BimBam Bonus: For even more fun Passover learning in your classroom, have students check out this Exodus story photo scavenger hunt app to learn Jewish values and this getting ready for Passover app to learn about Bedikat Chametz, the ritual search for chametz.

 

Passover Resources from Chinuch.org
This website has another extensive collection of resources on Passover topics for students from PreK to 12. Though many of the materials are printables, teachers could download and save the documents into an LMS and then distribute them digitally for students to read, take notes on, discuss, and much more. *Note: To find what you need, you might need to use a Hebrew search term, so for example, if you wanted materials about the plagues, you would type in makkot or makkos.

 

Pesach Resource Pack from the National Library of Israel
Here you’ll find primary sources for teaching about Passover, including advertisements, artwork, photographs, Haggadot from around the world, and more. Each primary source has discussion questions that go along with it.  The site also includes a video of a teacher speaking about the value of primary sources and an activity for learning about the Four Sons. Teachers might want to integrate the primary sources and discussion questions into the classroom LMS.

 

Seder Song Karaoke
Created by our very own Les Skolnik, Communal Education Networker and Project Manager focusing on Teen Engagement at The Jewish Education Project, this karaoke song to the tune of Billy Joel’s “We Didn’t Start the Fire” will teach your students about the Passover seder. It’s so much fun that it’ll have your students singing the order of the seder until they know it by heart, and then they’ll even want to sing it after Passover is over! We recommend giving younger students the lyrics to read in advance, since they go by pretty quickly in certain parts of the video.

 

Sefaria.org
So you’ve used Sefaria for teaching Tanakh, but did you know it’s also an amazing Passover resource?! With just a few clicks, students can study specific parts of the Haggadah, view dozens of rabbinic commentaries alongside the Haggadah text, and even create their own personalized Haggadah. There are also hundreds of public source sheets with the “Passover” and “Pesach” tags as well as a source sheet containing the entire text of the Haggadah that can be customized to fit learning needs. Teachers who use blended learning at the middle school and high school level will love challenging students to dig deeper into the Haggadah and holiday with this simple, yet powerful resource.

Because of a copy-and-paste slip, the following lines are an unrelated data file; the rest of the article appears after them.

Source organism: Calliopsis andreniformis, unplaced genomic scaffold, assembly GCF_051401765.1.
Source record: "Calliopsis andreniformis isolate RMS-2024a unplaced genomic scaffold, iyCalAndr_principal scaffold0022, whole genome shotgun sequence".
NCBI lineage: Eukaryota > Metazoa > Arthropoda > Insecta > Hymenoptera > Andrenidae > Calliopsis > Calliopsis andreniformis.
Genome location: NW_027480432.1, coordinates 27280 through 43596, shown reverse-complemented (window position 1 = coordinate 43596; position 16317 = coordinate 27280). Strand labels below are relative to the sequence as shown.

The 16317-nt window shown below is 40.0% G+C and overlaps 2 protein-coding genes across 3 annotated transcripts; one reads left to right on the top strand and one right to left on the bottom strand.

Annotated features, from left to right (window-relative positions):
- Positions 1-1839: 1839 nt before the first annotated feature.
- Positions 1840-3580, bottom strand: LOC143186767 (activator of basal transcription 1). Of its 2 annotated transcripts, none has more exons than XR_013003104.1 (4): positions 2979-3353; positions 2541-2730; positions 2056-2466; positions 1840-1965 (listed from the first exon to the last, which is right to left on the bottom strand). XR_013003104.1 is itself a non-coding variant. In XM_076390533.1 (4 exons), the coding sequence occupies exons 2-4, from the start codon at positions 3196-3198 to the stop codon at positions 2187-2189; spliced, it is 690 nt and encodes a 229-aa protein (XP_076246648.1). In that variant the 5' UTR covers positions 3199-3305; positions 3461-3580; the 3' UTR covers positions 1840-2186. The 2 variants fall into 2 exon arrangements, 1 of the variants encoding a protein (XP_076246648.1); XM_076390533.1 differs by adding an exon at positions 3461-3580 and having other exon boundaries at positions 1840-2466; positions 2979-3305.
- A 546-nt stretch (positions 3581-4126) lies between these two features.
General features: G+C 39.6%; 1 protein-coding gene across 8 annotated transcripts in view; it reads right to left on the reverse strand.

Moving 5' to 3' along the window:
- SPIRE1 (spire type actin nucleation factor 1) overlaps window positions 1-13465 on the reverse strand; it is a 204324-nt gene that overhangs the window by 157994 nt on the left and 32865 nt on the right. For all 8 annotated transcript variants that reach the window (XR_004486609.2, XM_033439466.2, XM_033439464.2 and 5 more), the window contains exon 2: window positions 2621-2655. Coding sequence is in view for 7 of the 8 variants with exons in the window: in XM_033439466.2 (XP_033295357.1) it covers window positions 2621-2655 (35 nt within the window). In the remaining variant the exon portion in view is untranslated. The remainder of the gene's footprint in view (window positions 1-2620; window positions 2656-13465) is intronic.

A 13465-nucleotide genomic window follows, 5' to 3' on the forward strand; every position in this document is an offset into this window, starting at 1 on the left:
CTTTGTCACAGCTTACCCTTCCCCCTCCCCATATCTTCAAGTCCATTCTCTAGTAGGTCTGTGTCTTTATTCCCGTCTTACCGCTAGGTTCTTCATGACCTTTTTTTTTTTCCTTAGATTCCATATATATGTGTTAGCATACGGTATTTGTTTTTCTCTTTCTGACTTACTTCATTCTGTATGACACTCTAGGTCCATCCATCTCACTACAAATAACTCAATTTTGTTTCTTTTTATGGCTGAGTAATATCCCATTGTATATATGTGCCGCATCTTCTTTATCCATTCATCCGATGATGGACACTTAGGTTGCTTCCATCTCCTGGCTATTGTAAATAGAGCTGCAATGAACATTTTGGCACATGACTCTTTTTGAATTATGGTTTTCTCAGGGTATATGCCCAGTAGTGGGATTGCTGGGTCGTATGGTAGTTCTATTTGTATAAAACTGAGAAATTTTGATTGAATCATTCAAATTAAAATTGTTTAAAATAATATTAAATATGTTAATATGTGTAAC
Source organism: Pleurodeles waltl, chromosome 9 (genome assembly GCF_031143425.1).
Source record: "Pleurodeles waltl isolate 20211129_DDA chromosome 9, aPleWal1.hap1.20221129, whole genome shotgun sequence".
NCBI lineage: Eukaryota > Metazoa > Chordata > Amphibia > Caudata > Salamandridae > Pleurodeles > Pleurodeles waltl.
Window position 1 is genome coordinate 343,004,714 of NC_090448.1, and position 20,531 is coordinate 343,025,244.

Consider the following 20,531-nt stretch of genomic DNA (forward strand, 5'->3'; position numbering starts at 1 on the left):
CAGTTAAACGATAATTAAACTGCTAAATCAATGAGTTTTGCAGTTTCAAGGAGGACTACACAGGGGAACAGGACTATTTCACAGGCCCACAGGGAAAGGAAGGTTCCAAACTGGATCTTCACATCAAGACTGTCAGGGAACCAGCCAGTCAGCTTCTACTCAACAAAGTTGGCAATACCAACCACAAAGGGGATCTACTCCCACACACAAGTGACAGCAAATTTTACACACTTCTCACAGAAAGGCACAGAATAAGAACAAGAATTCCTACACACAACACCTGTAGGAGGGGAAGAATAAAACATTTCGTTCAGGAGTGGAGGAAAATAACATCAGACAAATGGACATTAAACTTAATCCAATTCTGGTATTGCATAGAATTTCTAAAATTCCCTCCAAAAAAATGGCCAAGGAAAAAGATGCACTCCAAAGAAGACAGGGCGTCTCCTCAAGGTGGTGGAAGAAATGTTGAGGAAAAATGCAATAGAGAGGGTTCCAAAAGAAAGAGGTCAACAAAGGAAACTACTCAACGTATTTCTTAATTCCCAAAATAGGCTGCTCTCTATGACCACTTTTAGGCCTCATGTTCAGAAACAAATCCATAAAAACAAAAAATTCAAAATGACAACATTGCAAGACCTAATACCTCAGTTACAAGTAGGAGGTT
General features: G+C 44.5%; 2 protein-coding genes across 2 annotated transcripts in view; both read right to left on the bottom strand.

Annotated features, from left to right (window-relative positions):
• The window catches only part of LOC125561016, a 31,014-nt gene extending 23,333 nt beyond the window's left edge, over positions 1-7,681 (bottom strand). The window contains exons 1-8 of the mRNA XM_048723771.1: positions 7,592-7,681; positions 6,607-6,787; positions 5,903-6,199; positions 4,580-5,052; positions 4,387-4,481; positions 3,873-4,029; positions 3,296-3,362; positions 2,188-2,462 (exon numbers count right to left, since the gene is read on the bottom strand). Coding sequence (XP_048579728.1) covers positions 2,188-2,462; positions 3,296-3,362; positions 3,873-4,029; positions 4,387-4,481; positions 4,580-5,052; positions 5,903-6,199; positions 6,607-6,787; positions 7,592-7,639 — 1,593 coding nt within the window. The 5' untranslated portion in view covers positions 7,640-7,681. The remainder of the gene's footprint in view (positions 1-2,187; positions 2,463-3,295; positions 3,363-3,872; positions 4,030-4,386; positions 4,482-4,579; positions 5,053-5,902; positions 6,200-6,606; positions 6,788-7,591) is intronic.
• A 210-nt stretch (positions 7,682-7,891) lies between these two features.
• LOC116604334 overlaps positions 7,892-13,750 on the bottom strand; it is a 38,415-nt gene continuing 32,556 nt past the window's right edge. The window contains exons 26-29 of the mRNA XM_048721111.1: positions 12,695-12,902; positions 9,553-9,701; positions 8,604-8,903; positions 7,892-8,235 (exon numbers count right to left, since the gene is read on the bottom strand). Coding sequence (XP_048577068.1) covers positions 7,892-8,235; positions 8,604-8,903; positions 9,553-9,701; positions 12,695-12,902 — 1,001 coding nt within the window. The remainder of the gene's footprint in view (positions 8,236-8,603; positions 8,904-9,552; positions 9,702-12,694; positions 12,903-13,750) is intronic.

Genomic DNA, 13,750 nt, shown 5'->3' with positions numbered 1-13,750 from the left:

Still need more resources for Passover? Take a look at the two lists below, which have tons of links to many more educational resources that you can use to supplement your Passover curriculum.

Over 400 Passover Videos Collected by Jacob Richman
If you’re a fan of flipped classroom, this collection of Passover videos will be your new favorite resource! There is a whole gamut of videos, ranging from music parodies and seder how-tos to topics like the Four Sons and the 10 Plagues. You could assign students to watch videos on a particular topic at home, and then have them demonstrate their learning with a project or assignment in class the next day.

Pesach Resource Page from The Tribal Resource
If you want high school students to practice doing online research, this is a great place for them to start. Most of the resources listed are geared towards enhancing the seder experience, so students could research and then design their own personalized seder based on what they discover here. As an element of authentic assessment, they could pick a favorite part of their original seder, and then submit it to the crowdsourced Creative Seders Google Doc that is also a part of this resource page.

 

Thank you to JEDLAB members Susanne Goldstone Rosenhouse, Anne Noble, Sara Wolkenfeld, Sarah Lefton, Lillian Feldman-Hill, Sara Shapiro-Plevan, Nachama Skolnik Moskowitz, and Michal Cher-Lashansky, for recommending resources for this post.

 

Want ideas for using these resources in the classroom? Submit a question to Ask DJLN, our free EdTech help desk!

 

Thumbnail image via Wikimedia Commons. Banner image via Ben Freedman/Flickr.